If it’s not possible to collaborate with other school librarians, then it’s a good opportunity to lean on your colleagues at school. Collaborate with classroom teachers to develop an information literacy program. Focus on evaluating online sources for accuracy and credibility. Create interactive lessons where students learn to distinguish between reliable and unreliable websites, using examples from their own areas of interest. Encourage them to share their findings and evaluations with their classmates.
Again, this is a great opportunity to work with your fellow teachers at your school. Promote interdisciplinary learning experiences that require students to apply critical thinking and inquiry skills across different subjects. Encourage teachers from various disciplines to collaborate on projects that challenge students to think critically and inquire deeply.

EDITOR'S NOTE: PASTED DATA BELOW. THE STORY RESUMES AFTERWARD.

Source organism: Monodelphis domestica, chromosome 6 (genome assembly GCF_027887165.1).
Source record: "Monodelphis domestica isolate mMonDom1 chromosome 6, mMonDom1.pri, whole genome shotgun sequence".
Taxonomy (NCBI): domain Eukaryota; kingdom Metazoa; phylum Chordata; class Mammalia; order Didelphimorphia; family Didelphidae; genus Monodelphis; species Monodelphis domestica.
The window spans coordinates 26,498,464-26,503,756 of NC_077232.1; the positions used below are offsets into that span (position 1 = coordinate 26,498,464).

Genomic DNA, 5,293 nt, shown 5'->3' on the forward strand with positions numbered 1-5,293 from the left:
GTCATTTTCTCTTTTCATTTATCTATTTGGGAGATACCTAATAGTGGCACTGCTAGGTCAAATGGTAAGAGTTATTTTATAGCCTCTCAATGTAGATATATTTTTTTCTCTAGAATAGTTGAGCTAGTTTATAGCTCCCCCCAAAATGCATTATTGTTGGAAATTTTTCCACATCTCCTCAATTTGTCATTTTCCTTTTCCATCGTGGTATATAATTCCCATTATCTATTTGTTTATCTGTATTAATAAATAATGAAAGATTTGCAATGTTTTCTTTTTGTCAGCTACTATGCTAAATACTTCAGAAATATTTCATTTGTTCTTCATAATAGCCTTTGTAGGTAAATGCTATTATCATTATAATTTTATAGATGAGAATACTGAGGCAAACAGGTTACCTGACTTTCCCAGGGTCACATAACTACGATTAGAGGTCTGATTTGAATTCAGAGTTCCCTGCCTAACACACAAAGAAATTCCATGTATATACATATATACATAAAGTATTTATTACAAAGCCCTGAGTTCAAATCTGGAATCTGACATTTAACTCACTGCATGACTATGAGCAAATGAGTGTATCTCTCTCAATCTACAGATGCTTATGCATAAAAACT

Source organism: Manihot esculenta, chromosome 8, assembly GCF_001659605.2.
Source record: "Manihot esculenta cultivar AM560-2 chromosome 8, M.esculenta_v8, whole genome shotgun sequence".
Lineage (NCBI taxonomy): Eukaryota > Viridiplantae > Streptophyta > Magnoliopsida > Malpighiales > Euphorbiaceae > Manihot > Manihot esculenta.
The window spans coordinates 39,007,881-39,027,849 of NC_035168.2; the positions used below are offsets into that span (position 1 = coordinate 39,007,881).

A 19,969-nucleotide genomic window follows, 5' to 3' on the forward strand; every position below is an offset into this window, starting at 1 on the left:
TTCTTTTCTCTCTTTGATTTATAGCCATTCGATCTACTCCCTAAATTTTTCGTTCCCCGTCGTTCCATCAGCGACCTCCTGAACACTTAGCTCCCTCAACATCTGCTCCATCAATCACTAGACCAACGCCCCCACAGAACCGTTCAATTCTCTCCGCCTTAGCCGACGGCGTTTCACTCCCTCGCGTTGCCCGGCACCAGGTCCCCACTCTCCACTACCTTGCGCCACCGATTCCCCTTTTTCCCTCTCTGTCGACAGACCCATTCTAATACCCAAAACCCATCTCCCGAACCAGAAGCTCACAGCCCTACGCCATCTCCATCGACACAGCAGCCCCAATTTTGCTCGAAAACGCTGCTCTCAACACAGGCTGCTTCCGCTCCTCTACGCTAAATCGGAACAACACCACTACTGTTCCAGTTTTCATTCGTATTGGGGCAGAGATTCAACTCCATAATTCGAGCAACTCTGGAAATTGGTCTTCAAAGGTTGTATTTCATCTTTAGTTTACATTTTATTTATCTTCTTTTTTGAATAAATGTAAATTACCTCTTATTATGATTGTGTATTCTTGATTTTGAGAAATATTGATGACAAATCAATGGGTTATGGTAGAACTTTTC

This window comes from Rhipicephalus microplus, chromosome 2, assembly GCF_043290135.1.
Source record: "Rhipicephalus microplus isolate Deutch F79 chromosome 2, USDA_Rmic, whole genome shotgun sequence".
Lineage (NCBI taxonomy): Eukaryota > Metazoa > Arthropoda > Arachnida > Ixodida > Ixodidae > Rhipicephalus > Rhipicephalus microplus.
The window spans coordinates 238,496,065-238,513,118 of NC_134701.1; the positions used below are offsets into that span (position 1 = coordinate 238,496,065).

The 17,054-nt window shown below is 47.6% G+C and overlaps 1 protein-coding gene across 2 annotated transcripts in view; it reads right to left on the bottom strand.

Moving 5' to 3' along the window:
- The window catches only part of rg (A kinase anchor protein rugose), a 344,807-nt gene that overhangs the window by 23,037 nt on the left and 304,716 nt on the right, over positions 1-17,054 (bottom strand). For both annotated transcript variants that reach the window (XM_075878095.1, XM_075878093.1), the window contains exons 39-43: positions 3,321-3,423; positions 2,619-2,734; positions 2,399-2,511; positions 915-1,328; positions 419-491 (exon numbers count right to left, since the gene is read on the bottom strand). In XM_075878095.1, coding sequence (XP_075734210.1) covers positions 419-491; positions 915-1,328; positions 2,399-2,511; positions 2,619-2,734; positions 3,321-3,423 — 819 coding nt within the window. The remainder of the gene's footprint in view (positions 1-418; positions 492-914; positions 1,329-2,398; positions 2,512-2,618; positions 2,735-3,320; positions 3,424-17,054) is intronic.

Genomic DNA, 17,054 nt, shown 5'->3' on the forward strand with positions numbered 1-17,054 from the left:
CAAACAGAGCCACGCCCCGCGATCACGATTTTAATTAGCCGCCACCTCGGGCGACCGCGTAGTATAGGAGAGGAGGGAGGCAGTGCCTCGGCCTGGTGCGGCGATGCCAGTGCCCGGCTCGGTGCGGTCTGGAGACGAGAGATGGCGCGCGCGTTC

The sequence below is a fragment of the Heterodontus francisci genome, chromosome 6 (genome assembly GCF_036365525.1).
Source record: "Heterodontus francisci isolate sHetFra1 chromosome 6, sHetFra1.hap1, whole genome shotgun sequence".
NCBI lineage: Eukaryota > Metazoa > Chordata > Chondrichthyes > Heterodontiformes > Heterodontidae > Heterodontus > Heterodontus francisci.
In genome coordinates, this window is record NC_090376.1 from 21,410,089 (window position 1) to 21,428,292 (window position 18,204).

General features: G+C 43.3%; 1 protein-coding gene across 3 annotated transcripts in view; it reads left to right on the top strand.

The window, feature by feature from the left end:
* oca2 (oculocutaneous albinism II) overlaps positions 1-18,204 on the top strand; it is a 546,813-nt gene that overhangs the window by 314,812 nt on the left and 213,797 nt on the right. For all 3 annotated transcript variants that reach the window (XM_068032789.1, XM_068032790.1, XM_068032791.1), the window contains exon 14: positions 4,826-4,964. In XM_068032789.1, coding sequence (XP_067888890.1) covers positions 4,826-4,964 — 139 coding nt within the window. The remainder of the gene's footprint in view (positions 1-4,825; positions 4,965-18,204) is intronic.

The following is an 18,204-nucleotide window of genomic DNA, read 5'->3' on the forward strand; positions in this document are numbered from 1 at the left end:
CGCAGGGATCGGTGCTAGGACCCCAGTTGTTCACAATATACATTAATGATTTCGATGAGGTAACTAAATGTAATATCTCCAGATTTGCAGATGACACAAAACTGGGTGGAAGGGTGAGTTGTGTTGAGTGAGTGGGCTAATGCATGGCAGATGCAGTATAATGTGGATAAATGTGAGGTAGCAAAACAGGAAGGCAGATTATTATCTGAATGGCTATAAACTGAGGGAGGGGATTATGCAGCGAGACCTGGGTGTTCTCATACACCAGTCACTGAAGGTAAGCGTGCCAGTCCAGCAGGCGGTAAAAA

For instance, coordinate with science and art teachers for a project on endangered species. Students can research an endangered animal, create informative posters (art), and present their findings to the class (communication skills). This interdisciplinary approach encourages students to apply critical thinking and inquiry skills in various contexts.
AASL's Core Competency A.I, focusing on "Think" and "Enquire," is a powerful framework for equipping students with essential skills for the 21st century. By fostering critical thinking and inquiry, educators and librarians empower young minds to navigate the complexities of our information-rich world with confidence. "Think" encourages analytical thinking and reasoned decision-making, while "Enquire" cultivates curiosity and a thirst for knowledge. These competencies are not just tools for academic success; they are the building blocks of informed citizenship and lifelong learning.